In Signifying Snakes & Mardi Gras Runners anthropology and Southern Studies intersect, producing engaging and interesting arguments exploring how "competing interests among the keepers of a community's heritage shape how that community both regards itself and reveals itself to others."
Using several of the subcultures within the region known as the Deep South, these scholars debate and consider the issues of representation, identity, and practice within several marginalized societies including the Appalachian Pentecostal snake handlers, Cajuns, and Native Americans.
As editors Ray and Lassiter note in their introduction, people who are "stakeholders in a community" are no longer limited to insiders. Quite often, they are "outsiders -- tourists, the mass media, and even anthropologists and folklorists."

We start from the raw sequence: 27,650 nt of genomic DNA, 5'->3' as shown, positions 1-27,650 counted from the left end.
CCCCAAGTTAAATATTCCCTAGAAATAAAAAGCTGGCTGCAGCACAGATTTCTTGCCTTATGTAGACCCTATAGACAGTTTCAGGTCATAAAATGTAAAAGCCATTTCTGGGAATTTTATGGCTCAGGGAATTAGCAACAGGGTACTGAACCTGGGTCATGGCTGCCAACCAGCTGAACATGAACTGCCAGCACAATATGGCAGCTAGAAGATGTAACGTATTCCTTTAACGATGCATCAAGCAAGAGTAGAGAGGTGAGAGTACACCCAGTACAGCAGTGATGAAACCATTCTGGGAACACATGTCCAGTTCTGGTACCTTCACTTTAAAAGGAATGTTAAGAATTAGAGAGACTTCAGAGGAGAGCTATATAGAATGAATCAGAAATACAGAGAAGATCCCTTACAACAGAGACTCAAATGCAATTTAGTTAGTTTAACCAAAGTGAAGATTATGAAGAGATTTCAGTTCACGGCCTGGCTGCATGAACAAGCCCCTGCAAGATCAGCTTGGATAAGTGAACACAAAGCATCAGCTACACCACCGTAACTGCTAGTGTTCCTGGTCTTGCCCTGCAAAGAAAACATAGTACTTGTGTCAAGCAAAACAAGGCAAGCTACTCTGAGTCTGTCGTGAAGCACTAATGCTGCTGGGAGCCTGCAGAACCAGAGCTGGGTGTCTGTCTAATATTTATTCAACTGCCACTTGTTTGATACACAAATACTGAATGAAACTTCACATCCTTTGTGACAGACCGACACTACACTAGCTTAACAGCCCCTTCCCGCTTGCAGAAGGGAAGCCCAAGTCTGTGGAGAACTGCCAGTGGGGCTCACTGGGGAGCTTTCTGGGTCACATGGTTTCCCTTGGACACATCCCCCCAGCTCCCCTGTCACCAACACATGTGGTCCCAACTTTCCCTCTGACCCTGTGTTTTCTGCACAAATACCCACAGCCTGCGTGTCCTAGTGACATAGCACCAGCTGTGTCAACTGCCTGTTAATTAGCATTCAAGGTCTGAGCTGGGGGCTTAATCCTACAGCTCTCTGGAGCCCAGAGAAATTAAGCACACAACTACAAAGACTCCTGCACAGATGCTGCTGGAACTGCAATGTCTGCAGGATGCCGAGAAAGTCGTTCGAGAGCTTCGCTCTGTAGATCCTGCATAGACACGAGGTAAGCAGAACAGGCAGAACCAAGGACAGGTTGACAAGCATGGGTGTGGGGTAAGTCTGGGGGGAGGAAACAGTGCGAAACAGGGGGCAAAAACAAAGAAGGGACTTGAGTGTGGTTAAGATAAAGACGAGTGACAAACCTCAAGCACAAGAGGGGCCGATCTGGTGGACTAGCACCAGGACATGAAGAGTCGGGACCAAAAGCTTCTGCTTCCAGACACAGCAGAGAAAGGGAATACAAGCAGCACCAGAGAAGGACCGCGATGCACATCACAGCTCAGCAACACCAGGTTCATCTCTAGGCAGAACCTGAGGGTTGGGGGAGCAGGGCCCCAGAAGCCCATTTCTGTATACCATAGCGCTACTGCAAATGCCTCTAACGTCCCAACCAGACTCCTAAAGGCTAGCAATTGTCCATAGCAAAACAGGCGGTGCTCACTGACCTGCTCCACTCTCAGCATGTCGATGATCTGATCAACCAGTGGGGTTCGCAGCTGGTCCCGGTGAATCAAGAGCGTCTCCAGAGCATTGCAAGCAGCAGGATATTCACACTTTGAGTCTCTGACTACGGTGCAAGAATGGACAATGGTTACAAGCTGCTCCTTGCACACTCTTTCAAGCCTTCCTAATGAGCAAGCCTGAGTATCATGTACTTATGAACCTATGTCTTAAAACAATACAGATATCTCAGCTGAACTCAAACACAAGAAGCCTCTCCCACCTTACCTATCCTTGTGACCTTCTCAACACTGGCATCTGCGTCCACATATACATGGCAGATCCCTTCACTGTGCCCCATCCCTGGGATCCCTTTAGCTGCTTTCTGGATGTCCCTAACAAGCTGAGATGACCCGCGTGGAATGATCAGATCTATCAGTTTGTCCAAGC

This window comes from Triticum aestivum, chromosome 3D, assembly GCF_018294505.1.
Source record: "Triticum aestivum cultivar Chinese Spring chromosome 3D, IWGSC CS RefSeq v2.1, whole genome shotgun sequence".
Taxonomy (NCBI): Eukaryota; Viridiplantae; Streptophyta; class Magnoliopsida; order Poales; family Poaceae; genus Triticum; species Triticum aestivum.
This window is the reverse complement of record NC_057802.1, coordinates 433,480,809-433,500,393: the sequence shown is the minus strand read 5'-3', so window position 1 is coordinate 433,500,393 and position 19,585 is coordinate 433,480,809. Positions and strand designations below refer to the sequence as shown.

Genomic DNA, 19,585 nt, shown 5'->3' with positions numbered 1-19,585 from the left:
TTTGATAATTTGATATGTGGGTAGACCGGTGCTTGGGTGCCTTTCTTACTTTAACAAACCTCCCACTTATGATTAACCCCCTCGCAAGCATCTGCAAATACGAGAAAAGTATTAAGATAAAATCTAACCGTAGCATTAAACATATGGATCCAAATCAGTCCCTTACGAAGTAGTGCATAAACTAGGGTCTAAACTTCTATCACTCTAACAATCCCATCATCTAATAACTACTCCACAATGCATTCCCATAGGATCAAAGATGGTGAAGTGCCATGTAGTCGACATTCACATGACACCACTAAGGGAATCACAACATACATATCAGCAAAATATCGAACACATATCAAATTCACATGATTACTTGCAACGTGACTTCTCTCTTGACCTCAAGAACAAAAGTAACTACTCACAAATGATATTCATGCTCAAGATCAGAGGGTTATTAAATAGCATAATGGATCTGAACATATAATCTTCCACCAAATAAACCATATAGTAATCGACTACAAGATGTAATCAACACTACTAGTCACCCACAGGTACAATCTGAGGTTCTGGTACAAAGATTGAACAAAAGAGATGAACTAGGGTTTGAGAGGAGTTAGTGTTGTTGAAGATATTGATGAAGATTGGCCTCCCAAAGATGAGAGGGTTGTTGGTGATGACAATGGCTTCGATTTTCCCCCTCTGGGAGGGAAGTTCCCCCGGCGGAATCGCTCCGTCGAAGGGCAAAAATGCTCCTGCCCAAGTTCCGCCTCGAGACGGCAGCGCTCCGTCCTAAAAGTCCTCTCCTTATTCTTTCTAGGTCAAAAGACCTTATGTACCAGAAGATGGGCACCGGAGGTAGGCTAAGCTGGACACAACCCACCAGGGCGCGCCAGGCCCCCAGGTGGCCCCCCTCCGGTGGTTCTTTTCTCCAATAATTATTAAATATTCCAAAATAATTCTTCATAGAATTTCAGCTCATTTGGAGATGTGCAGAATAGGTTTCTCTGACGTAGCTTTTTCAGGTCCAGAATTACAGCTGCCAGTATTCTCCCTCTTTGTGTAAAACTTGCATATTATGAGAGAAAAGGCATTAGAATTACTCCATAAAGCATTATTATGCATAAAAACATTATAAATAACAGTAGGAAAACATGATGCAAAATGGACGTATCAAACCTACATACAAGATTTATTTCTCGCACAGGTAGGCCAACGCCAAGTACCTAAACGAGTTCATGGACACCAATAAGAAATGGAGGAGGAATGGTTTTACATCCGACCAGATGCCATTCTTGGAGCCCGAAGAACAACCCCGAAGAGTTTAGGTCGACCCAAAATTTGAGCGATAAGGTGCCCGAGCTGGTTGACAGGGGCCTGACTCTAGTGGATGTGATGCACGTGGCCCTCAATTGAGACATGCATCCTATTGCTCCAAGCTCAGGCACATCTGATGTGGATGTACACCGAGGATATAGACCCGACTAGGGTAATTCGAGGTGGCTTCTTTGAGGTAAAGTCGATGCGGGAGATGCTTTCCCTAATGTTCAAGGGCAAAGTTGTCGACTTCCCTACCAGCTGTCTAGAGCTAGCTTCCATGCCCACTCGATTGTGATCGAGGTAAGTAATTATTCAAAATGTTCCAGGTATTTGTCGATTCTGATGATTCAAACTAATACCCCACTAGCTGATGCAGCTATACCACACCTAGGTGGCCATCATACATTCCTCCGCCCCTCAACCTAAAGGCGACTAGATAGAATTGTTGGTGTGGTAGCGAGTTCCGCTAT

Strong arguments against compromising or denying heritages are made by the nine scholars whose work is published here.
Celeste Ray is an assistant professor of anthropology at the University of the South. She is the author of Highland Heritage and editor of Southern Heritage on Display. Luke Eric Lassiter is an associate professor of anthropology at Ball State University. He's the author of Invitation to Anthropology and a coeditor of The Jesus Road.
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